Use the degreaser designed for screen applications. Dish-washing liquid is less effective and also produces a lot of unnecessary foam that only adds to the time of the task. Cheap can be more expensive and less effective.
It’s a rush job and the press operator is on your case, the boss is on his case, and the customer is on the boss’s case. “We can’t do the job without screens! Where are they?”
You try to explain that you have pinholes and has anyone seen the bottle of block-out? And isn’t it Murphy’s law that the bottle of block-out was thrown out by the cleaners over the weekend because it looked old and had been sitting around for a long time?
In addition to always having block-out close at hand on the shelf with a “Do not touch my block-out” label on it, there are things to know about preventing pinholes. First of all, it’s almost never the fault of the emulsion — no decent emulsion manufacturer includes pinholes as an ingredient. It’s usually one of these things:
- mesh contamination
- poor degreasing techniques
- poor post-degreasing drying techniques
- dirty screen-making department
- improper preparation of emulsion
- particles in the emulsion or film
- coating speed
- trough design
- incomplete drying of the emulsion
- improper exposure
- contaminated exposure unit glass
- contaminated film positives
Take care of these basics and your &#!!*@! pinhole disasters should be few and far between. Blaming the emulsion is barking up the wrong tree — unless you bought some really cheap rubbish, But you’d never do that, would you?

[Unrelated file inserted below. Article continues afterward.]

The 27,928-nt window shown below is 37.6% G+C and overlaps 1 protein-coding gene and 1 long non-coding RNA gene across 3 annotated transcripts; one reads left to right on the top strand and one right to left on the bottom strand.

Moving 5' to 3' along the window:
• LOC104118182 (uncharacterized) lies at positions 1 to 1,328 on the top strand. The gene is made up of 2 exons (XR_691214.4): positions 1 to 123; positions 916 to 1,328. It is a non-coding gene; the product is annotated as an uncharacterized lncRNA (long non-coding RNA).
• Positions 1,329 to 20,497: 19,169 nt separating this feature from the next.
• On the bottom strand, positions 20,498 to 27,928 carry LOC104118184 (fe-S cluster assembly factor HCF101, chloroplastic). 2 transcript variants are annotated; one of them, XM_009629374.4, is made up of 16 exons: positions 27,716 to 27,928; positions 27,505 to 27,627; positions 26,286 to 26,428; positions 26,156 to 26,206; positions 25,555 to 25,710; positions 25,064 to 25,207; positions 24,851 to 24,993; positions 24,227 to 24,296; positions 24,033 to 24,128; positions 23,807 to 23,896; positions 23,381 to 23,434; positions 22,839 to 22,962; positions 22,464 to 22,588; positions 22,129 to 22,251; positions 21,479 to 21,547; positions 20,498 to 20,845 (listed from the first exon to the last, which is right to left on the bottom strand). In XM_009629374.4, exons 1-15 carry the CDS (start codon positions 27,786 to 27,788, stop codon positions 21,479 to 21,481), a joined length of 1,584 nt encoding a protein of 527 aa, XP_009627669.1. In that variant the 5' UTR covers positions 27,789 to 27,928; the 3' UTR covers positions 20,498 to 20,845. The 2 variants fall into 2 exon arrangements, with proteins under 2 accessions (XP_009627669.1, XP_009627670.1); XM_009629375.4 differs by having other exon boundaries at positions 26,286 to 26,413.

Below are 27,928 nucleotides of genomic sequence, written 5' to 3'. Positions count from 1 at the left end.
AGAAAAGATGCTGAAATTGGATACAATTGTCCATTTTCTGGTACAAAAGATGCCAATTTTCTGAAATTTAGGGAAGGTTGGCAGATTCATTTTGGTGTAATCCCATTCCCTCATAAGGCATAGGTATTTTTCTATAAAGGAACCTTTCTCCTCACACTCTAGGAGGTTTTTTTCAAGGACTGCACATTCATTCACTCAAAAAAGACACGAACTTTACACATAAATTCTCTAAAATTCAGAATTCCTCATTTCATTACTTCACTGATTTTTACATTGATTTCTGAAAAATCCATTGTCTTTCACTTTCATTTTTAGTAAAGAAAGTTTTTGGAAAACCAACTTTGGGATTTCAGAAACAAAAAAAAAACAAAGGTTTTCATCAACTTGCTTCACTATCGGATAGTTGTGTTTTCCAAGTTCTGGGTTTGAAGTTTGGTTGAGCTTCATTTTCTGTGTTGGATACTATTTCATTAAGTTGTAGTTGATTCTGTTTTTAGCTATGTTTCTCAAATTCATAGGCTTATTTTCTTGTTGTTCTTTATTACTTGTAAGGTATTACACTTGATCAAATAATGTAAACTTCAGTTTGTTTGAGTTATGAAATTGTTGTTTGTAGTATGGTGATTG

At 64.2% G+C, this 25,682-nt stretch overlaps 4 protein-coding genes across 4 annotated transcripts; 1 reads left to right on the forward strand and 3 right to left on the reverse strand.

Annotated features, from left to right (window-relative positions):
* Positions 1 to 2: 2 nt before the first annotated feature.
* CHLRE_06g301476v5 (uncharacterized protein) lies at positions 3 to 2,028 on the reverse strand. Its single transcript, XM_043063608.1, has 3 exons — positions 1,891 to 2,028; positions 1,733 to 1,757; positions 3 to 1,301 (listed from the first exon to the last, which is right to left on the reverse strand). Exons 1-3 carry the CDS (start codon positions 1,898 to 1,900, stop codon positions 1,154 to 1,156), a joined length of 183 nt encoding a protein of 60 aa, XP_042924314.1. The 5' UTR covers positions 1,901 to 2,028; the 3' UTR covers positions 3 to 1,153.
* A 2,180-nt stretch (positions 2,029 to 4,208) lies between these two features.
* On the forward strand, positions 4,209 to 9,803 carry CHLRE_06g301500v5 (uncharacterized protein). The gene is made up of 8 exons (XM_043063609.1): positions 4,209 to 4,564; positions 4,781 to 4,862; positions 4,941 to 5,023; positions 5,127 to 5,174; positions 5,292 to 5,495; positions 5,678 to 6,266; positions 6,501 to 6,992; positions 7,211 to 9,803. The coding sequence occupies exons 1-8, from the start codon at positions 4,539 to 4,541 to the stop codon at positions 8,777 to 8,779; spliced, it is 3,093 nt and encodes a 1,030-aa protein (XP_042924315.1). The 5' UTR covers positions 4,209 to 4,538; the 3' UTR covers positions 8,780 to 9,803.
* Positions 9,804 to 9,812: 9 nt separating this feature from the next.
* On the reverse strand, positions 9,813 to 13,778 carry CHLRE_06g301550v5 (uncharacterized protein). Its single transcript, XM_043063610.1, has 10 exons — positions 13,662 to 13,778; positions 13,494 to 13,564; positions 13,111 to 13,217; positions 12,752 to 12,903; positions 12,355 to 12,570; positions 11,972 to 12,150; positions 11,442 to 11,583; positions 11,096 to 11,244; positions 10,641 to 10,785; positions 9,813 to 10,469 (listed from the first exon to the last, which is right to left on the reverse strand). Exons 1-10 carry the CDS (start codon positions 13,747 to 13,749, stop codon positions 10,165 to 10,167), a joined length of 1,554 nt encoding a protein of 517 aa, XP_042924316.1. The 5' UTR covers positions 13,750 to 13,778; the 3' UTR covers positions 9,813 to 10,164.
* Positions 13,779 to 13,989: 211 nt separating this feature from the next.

If you have any doubt about matching an ink with a fabric (something that’s critical in today’s world of never-before-seen-fabrics), help is available. Stanley’s has access to Wilflex’s laboratory facilities where they can quickly test the fabric and advise on the best ink to use. Don’t risk the job if you’re not certain about the fabric — get expert help.
When coating screens using a hand-held trough, consistent pressure is better than maximum pressure. In fact, if the pressure is too high you can damage the mesh. But if the pressure is too low, you could end up with an uneven coat. So, a consistent, firm (but not too high), pressure is best for an even coat.
Screen cleaning is possibly the most unpopular job in a textile screen shop performed in possibly the most despised location — the “swamp”. For many years now dip tanks have been promoted as a means of making life easier and more efficient for swamp dwellers, but do dip tanks live up the hype?
It’s generally assumed that a shop should be “larger” before a dip tank can be justified. This is not necessarily true as dip tanks can be bought in a variety of sizes so that even small textile shops can consider one — which is most of the Canadian textile screen printing industry. The more important consideration is efficiency and labour time. The primary purpose of the tank is to soften up the stencil and ink at the same time so that while screen one is being rinsed, screen two is soaking and will be ready for rinsing when screen one is done. This obviously makes sense and is bound to make screen reclaiming more efficient. But there are other considerations.
Before ordering a tank, weigh the cost of it against the number of screens your shop recycles in, say, a year. Of course you may hate the screen-cleaning process so much that you’d pay a premium to make it easier — it’s your choice but at least be aware of the cost-benefit aspect. Then there are issues such whether the dip tank costs less in chemical consumption, whether the tank chemistry is safe to discharge into the sewer system, and how long the chemicals in the tank remain powerful enough to truly make it an effective dip-soak-and-rinse process (if the tank doesn’t consistently meet this standard then there’s not much point in having it).